“THE FIRST TIME I was in the United States, when I had just made Alfie, I was sitting on my own in the lobby of the Beverly Hills Hotel and heard the sound of a helicopter landing in the gardens opposite. This, the porter told me, was strictly illegal. He and I stood at the door to see who was so flagrantly flouting the law—presumably the President, of the United States or at least of the Beverly Hills Hotel. Across Sunset Boulevard, out of a swirling sun-flecked cloud of dust, six foot four and in full cowboy get-up, strode the unmistakable figure of John Wayne. As I stood there with my mouth open he caught my eye and altered his course to come over to me. What's your name, kid? he asked.

Michael Caine, I managed to croak.

That's right, he agreed, with a tilt of his head. You were in that movie Alfie.

Yes, I said. I wasn't really keeping up my end of the conversation.

You're gonna be a star, kid, he drawled, draping his arm around my shoulders. "But if you want to stay one, remember this: talk low, talk slow, and don't say too much."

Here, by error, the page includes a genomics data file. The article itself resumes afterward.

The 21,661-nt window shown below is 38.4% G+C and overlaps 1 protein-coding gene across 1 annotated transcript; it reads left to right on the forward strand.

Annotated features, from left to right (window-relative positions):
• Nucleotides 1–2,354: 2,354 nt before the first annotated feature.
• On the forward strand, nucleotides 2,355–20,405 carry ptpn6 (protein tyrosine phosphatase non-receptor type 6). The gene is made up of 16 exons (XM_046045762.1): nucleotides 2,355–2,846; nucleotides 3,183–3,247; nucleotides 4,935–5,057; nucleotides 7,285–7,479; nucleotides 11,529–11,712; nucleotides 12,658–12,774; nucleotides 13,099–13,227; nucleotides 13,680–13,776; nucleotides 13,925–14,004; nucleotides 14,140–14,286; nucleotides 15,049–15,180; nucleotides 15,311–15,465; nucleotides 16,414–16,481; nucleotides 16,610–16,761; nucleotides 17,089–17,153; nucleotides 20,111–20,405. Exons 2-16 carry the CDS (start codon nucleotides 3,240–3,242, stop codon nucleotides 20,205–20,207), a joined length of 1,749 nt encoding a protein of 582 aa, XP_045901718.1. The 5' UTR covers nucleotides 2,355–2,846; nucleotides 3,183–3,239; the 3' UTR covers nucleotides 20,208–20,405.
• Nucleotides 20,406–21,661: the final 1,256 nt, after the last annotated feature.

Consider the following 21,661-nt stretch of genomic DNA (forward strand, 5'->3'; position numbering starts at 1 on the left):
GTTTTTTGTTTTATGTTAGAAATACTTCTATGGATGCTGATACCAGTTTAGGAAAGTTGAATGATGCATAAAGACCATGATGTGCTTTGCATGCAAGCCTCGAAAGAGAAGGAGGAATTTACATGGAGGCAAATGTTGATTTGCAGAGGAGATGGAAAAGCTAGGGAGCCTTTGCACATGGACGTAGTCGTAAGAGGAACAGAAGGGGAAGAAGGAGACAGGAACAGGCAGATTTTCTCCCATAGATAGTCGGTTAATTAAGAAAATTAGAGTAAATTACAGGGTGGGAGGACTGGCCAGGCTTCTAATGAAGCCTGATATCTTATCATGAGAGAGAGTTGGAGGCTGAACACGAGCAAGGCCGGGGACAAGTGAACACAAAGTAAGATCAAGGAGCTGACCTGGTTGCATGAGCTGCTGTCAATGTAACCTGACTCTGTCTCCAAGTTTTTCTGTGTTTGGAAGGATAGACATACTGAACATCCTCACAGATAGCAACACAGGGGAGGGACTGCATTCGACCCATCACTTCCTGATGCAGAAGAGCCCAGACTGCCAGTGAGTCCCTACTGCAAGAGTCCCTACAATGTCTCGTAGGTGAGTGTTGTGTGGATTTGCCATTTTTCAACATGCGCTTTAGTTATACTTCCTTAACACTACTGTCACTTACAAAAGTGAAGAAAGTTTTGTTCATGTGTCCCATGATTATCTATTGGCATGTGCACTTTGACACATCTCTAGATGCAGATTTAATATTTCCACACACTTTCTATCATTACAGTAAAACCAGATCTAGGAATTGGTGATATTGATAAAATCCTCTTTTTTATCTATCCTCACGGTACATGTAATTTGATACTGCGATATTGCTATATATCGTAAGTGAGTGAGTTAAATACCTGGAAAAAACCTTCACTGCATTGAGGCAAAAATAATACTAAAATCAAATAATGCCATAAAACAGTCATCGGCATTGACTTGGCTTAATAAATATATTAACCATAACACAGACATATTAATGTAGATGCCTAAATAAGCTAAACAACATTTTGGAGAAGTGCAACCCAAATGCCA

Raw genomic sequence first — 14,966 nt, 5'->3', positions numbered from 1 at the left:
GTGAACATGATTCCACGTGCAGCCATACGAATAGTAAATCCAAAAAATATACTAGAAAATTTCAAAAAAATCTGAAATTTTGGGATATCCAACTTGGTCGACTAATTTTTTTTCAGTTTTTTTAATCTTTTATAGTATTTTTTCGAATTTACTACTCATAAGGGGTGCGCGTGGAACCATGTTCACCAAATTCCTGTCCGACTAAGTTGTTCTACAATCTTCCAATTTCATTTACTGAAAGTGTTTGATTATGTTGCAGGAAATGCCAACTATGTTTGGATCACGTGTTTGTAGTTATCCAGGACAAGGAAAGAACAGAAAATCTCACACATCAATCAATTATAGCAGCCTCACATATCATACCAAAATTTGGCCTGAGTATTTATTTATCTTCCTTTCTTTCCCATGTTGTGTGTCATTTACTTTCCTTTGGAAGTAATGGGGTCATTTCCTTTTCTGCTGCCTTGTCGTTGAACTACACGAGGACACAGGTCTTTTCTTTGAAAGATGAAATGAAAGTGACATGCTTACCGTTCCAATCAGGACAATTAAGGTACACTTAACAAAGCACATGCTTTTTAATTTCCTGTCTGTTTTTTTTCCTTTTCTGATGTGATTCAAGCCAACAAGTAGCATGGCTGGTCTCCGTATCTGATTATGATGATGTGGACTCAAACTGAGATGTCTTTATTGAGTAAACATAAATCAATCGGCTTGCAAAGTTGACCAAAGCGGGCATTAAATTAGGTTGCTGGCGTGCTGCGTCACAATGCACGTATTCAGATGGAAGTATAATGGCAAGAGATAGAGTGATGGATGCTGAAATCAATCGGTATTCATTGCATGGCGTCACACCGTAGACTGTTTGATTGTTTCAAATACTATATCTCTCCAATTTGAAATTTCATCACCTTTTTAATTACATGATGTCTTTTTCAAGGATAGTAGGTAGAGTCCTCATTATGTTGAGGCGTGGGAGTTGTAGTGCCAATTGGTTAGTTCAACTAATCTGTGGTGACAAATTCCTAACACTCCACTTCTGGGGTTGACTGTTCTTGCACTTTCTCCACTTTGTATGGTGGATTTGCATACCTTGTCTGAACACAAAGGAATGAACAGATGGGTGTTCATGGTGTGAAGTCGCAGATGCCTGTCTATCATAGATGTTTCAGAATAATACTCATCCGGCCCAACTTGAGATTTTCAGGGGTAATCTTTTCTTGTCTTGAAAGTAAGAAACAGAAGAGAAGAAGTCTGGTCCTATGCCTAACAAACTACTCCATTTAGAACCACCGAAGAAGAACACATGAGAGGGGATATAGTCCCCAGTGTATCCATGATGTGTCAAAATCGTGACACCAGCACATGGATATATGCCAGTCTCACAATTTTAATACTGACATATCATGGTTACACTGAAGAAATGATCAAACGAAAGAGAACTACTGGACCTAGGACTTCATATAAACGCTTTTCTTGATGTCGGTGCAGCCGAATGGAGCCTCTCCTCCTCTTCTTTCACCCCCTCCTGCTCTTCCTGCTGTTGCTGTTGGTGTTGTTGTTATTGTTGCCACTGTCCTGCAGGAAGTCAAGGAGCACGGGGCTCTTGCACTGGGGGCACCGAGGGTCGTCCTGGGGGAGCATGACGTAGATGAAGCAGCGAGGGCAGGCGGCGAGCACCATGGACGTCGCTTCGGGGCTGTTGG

Thank you, Mr. Wayne, I said.

"Call me Duke. He gave me a chuck on the arm, turned around and swaggered off.

It was a mind-blowing Hollywood moment for an ambitious young actor on his first visit to the city of dreams. And it was great advice for anyone who was going to be acting in Westerns and delivering all his dialogue from a horse. Talk low and slow so you don't scare the horses, and say as little as possible before the horse runs away. But it was not such great advice for someone like me, an actor who was going to play all kinds of characters with tons of dialogue, and mostly, thankfully, with my feet planted firmly on the ground.

I am often asked what advice I have for actors starting out in this business. And for many years my answer was Never listen to old actors like me." That was because, until John Wayne offered me his words of wisdom, I always used to ask older actors what I should do, and the only thing they ever told me was to give up.